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Black Male Student and Teacher Writing on Blackboard

Black Male Student and Teacher Writing on Blackboard

On November 24th, 2009 at around 9am, I had the distinct pleasure of going to the NYU Metropolitan Center Policy for Urban Education Educational Forum. The topic was “How are Black and Latino males faring in our high schools?” hosted and moderated by Dr. Pedro Noguera, professor in the Steinhardt School of Culture, Education, and Human Development at New York University and Executive Director of the Metro Center and the co-Director of the Institute for the study of Globalization and Education in Metropolitan Settings (IGEMS). As you can expect, the tension in the air was a bit palpable, because we truly wanted to see just how desperate the situation is with them, but also because we wanted to see whether they’d get to the heart of the matter or simply skim over the finer parts with no real discussion.

Here are some of my bullet points (and for those in NYC, I may share more of my notes on ARIS and also by request)

- FIrst, it’s easy to forget that the plight of males in education doesn’t just extend to Black and Latino males, though it’s most severe in those cases. The lack of male participation in education is really disappointing except in a very small select group of privileged boys who “eventually run the country.” (quoted from Dean Mary Brabeck) In a related point, David Banks, founder of the Eagle Academy for Young Men School and founder of One Hundred Black Men Inc., said, “Black and Latino kids need the same thing everybody else needs, but you’d think that we were talking about another species.” It made me think about the proportion of positive and reaffirming energies we give to our children relative to the energy we give to other people’s children.

- Dr. Pedro Noguera likened his affinity for public schools to the New York Knicks saying, “Even though it’s hard to be a fan of the Knicks, I still support them” to a rousing laugh. He was quick to mention that NYC has a higher rate of high-performing high-poverty schools than any other place of its kind, but there’s also a disproportionate amount of Black / Latino makes not succeeding. We know the consequences of “dropping out” are serious and have to understand the implications of failure.

- Ben Meade, research associate for the Metro Center, then presented the statistics for us. To go more in depth, please check this link. I’ll go over some of these in brief:

  • Black and Latino male dropouts tend to be overage.
  • A large portion of those males stayed 3 years, but eventually dropped out.
  • The males also repeated grades often (the data takes into account boys who graduate in 4, 5, and 6 years).
  • A strong indicator of dropouts is whether they completed 9 or less credits by freshman year or not.
  • A moderate indicator of whether they’d drop out is if they got a level 1 in math in 8th grade, and if they were designated ELLs on or after 7th grade.

- Better schools usually had three (rather obvious) indicators

  • High academic expectations
  • Good communication
  • Safety and respect

- Noguera and others mentioned that this study “is not about gotcha, but trying to solve problems.” He was quick to mention that there were lots of factors that had high correlations, including living in housing projects, going to larger high schools, and poverty rates of neighborhoods.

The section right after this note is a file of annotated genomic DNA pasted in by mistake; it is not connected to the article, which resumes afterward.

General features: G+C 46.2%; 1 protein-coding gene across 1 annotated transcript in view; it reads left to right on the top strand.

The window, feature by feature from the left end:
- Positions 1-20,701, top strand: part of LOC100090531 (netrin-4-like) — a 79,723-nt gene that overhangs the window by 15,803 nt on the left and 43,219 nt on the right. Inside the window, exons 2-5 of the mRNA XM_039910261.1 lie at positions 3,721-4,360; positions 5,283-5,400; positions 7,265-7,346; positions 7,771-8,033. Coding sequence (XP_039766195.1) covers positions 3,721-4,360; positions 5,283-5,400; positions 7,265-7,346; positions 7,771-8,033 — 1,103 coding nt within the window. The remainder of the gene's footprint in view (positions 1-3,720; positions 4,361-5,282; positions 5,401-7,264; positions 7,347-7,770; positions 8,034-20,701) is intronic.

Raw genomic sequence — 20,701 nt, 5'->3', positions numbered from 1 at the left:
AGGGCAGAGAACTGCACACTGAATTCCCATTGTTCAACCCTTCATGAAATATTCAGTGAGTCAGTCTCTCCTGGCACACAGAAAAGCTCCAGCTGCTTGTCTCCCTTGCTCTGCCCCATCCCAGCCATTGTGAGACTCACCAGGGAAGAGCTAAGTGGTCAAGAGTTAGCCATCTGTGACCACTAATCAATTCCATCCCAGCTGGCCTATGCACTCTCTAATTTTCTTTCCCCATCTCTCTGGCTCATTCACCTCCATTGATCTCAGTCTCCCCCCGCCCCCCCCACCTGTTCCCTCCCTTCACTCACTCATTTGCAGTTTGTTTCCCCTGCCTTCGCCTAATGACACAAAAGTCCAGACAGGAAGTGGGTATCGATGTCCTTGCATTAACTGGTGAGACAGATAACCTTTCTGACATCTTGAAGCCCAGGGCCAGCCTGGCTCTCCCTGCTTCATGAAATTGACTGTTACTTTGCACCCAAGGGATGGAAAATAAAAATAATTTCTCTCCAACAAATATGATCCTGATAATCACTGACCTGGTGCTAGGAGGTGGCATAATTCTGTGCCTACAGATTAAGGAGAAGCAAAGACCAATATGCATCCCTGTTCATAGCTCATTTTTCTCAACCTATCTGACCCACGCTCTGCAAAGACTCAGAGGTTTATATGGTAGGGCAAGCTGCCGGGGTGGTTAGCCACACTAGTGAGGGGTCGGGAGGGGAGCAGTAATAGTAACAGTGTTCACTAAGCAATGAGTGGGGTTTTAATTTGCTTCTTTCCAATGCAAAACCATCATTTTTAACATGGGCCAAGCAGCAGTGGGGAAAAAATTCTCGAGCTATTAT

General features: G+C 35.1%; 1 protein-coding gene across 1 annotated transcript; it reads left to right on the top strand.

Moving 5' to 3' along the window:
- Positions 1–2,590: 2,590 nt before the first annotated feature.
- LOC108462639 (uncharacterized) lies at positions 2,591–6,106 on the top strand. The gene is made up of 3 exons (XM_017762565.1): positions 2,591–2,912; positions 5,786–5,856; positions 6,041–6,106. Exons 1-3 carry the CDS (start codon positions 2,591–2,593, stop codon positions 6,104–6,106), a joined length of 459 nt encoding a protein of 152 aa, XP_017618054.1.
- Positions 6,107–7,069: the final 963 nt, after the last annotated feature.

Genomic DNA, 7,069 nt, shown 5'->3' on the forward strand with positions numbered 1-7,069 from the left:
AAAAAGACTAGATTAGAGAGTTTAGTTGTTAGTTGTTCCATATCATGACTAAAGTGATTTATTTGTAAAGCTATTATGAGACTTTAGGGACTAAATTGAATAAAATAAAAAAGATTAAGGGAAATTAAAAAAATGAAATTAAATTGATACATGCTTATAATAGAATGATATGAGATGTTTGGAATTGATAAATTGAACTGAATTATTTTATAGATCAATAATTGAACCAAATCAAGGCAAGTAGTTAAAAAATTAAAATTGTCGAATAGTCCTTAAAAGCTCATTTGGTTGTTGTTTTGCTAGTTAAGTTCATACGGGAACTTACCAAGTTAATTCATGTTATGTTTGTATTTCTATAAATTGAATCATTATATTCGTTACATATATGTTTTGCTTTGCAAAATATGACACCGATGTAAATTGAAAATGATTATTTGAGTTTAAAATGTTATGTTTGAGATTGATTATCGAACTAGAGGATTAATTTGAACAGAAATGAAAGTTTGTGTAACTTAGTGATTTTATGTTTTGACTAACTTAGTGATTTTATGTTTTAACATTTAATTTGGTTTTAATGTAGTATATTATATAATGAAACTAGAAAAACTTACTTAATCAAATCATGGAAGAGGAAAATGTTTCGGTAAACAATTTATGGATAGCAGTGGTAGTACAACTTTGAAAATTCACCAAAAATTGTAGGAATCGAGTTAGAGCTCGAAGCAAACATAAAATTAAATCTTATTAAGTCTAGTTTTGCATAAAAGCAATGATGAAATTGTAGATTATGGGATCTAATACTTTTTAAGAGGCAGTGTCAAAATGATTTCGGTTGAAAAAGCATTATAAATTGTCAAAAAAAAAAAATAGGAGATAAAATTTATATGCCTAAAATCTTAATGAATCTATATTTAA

- Noguera then gave some policy considerations for the principals, administrators, and educational think-tankers in the room

  • Carefully consider the potential implications of the phasing out of the local diploma (in favor of a Regents diploma) for the most vulnerale and poorly served students
  • Implement strategies that are shown to be responsive to vulnerable student populations
  • Develop stronger and broader array of resources for supporting student in areas where levels of need are most critical
  • There’s no recipe for success, but traits, so every school needs to decide how they run a successful school
  • There’s a school that already starts counseling by the 3rd grade. In other words, “proactive mentoring works! We’re not going to wait ’til middle school.”
  • The system should target support to chronically under-performing schools (there was a concern here that simply closing down schools wasn’t enough)
  • The splitting of schools can be detrimental since “sometimes in the same school, you’ll have some kids who get sponsored with laptops in the same place with kids that don’t.”
  • Expose teachers and administrators to practices used by more successful schools
  • There is a relationship between kids who have a certain number of infractions against them and how many times they go to school. (We need to be careful about how punitive our system is if we’re trying to have students go to school)
  • Lastly, we should have model schools that people can go to to learn more.

There is a second half to this blog entry including panelists like Merryl Tisch, Santiago Taveras, Roger Blissett, David Banks, and Juan Mendez. These ladies and gentlemen made some great points concerning racism, running effective schools, and having an activist approach to running schools. Stay tuned.

Mr. Vilson, who has had these privileges left and right …

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